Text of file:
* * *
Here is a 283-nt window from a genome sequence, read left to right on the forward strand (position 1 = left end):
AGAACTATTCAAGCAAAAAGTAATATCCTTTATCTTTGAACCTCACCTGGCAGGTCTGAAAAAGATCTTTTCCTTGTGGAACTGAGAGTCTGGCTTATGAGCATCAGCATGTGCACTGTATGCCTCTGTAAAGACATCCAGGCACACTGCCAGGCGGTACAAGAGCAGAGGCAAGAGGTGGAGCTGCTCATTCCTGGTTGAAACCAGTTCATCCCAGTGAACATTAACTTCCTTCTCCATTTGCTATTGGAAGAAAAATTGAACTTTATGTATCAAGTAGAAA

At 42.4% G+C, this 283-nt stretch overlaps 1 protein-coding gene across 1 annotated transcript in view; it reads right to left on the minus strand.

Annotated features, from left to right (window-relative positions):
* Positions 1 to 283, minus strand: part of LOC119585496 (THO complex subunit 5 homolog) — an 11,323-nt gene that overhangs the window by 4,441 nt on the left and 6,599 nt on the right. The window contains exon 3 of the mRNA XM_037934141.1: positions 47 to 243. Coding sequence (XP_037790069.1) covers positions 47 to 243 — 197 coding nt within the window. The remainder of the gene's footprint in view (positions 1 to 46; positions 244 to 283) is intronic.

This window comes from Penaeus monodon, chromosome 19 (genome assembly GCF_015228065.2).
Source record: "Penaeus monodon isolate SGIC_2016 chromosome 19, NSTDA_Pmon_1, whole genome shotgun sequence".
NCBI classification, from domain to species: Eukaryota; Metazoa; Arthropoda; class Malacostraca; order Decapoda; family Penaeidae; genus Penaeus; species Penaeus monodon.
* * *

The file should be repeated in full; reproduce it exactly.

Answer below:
Here is a 283-nt window from a genome sequence, read left to right on the forward strand (position 1 = left end):
AGAACTATTCAAGCAAAAAGTAATATCCTTTATCTTTGAACCTCACCTGGCAGGTCTGAAAAAGATCTTTTCCTTGTGGAACTGAGAGTCTGGCTTATGAGCATCAGCATGTGCACTGTATGCCTCTGTAAAGACATCCAGGCACACTGCCAGGCGGTACAAGAGCAGAGGCAAGAGGTGGAGCTGCTCATTCCTGGTTGAAACCAGTTCATCCCAGTGAACATTAACTTCCTTCTCCATTTGCTATTGGAAGAAAAATTGAACTTTATGTATCAAGTAGAAA

At 42.4% G+C, this 283-nt stretch overlaps 1 protein-coding gene across 1 annotated transcript in view; it reads right to left on the minus strand.

Annotated features, from left to right (window-relative positions):
* Positions 1 to 283, minus strand: part of LOC119585496 (THO complex subunit 5 homolog) — an 11,323-nt gene that overhangs the window by 4,441 nt on the left and 6,599 nt on the right. The window contains exon 3 of the mRNA XM_037934141.1: positions 47 to 243. Coding sequence (XP_037790069.1) covers positions 47 to 243 — 197 coding nt within the window. The remainder of the gene's footprint in view (positions 1 to 46; positions 244 to 283) is intronic.

This window comes from Penaeus monodon, chromosome 19 (genome assembly GCF_015228065.2).
Source record: "Penaeus monodon isolate SGIC_2016 chromosome 19, NSTDA_Pmon_1, whole genome shotgun sequence".
NCBI classification, from domain to species: Eukaryota; Metazoa; Arthropoda; class Malacostraca; order Decapoda; family Penaeidae; genus Penaeus; species Penaeus monodon.